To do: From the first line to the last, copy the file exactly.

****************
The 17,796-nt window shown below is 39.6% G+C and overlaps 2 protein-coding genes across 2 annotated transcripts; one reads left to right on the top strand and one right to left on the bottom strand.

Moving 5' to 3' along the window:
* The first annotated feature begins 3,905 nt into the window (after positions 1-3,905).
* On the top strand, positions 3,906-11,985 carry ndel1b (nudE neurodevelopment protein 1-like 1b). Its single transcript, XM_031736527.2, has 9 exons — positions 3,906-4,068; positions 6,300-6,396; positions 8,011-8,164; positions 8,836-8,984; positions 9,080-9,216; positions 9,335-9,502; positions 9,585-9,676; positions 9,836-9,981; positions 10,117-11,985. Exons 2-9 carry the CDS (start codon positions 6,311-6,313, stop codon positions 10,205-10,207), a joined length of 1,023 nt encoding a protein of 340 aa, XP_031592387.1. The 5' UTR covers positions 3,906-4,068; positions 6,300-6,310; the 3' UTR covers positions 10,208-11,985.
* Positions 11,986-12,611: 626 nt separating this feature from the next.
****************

The 17,796-nt window shown below is 39.6% G+C and overlaps 2 protein-coding genes across 2 annotated transcripts; one reads left to right on the top strand and one right to left on the bottom strand.

Moving 5' to 3' along the window:
* The first annotated feature begins 3,905 nt into the window (after positions 1-3,905).
* On the top strand, positions 3,906-11,985 carry ndel1b (nudE neurodevelopment protein 1-like 1b). Its single transcript, XM_031736527.2, has 9 exons — positions 3,906-4,068; positions 6,300-6,396; positions 8,011-8,164; positions 8,836-8,984; positions 9,080-9,216; positions 9,335-9,502; positions 9,585-9,676; positions 9,836-9,981; positions 10,117-11,985. Exons 2-9 carry the CDS (start codon positions 6,311-6,313, stop codon positions 10,205-10,207), a joined length of 1,023 nt encoding a protein of 340 aa, XP_031592387.1. The 5' UTR covers positions 3,906-4,068; positions 6,300-6,310; the 3' UTR covers positions 10,208-11,985.
* Positions 11,986-12,611: 626 nt separating this feature from the next.